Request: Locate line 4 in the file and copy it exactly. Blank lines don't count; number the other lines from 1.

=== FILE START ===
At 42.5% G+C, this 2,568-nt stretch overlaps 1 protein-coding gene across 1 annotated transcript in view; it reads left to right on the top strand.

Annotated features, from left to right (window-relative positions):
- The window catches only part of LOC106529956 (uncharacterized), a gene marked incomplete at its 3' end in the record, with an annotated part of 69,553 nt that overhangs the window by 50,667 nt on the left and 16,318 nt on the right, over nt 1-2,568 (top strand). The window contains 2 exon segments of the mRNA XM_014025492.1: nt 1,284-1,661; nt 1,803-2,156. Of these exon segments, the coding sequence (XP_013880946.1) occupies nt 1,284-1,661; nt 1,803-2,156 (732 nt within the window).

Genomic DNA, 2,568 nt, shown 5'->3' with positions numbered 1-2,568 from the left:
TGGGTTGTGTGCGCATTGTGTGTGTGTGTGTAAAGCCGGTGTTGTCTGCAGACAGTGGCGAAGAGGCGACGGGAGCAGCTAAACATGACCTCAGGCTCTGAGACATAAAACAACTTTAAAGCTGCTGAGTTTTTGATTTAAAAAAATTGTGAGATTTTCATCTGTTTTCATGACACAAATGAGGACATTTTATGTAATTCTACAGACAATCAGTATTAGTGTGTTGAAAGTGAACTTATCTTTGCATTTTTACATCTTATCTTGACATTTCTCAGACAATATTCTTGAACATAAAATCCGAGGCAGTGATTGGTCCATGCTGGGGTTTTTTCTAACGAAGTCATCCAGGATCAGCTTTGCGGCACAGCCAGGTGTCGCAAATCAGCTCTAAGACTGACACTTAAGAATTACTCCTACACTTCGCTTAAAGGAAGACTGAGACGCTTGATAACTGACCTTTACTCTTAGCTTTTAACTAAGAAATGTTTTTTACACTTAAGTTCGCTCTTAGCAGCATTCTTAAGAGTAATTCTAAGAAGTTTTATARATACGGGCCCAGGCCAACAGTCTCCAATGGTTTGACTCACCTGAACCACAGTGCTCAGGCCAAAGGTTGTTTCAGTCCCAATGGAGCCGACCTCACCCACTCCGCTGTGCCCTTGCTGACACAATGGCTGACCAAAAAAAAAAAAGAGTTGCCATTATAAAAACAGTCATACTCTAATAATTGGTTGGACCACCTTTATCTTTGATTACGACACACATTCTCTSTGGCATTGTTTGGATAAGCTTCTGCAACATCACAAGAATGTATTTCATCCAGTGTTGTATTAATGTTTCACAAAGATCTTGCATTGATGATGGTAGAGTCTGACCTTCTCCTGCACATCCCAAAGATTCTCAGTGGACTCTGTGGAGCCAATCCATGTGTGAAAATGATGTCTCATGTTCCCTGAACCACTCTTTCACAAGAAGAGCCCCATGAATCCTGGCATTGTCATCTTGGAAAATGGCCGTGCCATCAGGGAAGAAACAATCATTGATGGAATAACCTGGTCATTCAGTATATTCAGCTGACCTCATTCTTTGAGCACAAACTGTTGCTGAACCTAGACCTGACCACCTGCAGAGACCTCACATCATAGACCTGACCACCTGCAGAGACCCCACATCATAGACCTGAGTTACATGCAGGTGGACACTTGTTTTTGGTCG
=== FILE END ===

Genomic DNA, 2,568 nt, shown 5'->3' with positions numbered 1-2,568 from the left: